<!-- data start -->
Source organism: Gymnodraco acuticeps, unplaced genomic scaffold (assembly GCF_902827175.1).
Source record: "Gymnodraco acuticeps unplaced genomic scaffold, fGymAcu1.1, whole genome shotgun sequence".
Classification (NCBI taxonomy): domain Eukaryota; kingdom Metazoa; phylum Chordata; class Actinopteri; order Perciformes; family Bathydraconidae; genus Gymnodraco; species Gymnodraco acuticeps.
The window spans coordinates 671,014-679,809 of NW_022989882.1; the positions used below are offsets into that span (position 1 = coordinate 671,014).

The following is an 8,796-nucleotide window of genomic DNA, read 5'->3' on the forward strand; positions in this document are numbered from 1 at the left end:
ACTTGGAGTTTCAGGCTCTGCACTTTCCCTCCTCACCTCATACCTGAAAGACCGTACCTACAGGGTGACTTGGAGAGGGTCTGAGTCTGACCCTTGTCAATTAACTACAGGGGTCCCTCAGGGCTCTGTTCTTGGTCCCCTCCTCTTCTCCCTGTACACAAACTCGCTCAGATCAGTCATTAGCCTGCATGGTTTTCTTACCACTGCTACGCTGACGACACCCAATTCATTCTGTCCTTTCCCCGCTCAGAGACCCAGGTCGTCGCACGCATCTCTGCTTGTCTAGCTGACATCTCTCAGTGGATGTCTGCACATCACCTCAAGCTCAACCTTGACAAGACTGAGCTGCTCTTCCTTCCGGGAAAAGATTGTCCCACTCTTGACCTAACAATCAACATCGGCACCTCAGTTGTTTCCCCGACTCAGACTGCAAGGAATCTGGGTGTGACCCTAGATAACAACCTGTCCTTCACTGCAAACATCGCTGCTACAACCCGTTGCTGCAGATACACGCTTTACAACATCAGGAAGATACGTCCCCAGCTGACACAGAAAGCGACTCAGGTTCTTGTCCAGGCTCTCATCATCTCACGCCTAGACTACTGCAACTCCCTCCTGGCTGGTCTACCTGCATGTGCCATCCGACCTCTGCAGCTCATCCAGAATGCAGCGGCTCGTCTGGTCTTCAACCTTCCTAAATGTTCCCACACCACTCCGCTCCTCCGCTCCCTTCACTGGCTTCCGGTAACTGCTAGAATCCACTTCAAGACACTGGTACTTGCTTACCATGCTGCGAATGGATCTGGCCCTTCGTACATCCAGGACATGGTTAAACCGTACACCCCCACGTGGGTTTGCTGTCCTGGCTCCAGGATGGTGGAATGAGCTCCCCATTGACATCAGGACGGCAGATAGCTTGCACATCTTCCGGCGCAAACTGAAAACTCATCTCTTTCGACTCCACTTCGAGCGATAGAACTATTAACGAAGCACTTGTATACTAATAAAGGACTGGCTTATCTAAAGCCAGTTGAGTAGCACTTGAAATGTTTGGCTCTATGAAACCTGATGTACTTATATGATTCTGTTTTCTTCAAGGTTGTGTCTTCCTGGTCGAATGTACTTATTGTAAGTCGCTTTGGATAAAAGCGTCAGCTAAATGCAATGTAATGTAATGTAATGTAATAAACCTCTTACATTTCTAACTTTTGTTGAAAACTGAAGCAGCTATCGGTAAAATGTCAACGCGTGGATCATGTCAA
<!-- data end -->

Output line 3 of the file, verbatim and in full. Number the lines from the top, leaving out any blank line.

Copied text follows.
Classification (NCBI taxonomy): domain Eukaryota; kingdom Metazoa; phylum Chordata; class Actinopteri; order Perciformes; family Bathydraconidae; genus Gymnodraco; species Gymnodraco acuticeps.